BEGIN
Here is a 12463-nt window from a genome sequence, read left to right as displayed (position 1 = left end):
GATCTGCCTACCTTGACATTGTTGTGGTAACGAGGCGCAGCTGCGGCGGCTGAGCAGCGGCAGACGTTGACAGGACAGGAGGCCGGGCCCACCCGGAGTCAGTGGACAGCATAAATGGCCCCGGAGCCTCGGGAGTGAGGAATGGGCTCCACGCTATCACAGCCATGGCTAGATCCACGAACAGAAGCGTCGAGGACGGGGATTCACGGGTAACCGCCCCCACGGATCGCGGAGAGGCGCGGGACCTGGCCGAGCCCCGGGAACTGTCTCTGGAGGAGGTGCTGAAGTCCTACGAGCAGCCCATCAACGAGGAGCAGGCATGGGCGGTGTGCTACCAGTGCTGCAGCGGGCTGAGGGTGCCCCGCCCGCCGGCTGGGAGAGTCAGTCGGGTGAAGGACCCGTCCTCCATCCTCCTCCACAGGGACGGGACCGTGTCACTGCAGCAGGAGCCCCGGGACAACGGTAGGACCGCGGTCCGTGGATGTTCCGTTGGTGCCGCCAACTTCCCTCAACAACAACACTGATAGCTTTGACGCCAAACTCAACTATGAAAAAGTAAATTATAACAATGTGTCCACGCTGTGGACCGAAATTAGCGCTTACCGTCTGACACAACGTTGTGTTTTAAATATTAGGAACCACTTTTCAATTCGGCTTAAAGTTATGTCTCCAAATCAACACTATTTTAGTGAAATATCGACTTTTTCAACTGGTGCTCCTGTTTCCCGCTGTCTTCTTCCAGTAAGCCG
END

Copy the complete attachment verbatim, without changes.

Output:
Here is a 12463-nt window from a genome sequence, read left to right as displayed (position 1 = left end):
GATCTGCCTACCTTGACATTGTTGTGGTAACGAGGCGCAGCTGCGGCGGCTGAGCAGCGGCAGACGTTGACAGGACAGGAGGCCGGGCCCACCCGGAGTCAGTGGACAGCATAAATGGCCCCGGAGCCTCGGGAGTGAGGAATGGGCTCCACGCTATCACAGCCATGGCTAGATCCACGAACAGAAGCGTCGAGGACGGGGATTCACGGGTAACCGCCCCCACGGATCGCGGAGAGGCGCGGGACCTGGCCGAGCCCCGGGAACTGTCTCTGGAGGAGGTGCTGAAGTCCTACGAGCAGCCCATCAACGAGGAGCAGGCATGGGCGGTGTGCTACCAGTGCTGCAGCGGGCTGAGGGTGCCCCGCCCGCCGGCTGGGAGAGTCAGTCGGGTGAAGGACCCGTCCTCCATCCTCCTCCACAGGGACGGGACCGTGTCACTGCAGCAGGAGCCCCGGGACAACGGTAGGACCGCGGTCCGTGGATGTTCCGTTGGTGCCGCCAACTTCCCTCAACAACAACACTGATAGCTTTGACGCCAAACTCAACTATGAAAAAGTAAATTATAACAATGTGTCCACGCTGTGGACCGAAATTAGCGCTTACCGTCTGACACAACGTTGTGTTTTAAATATTAGGAACCACTTTTCAATTCGGCTTAAAGTTATGTCTCCAAATCAACACTATTTTAGTGAAATATCGACTTTTTCAACTGGTGCTCCTGTTTCCCGCTGTCTTCTTCCAGTAAGCCG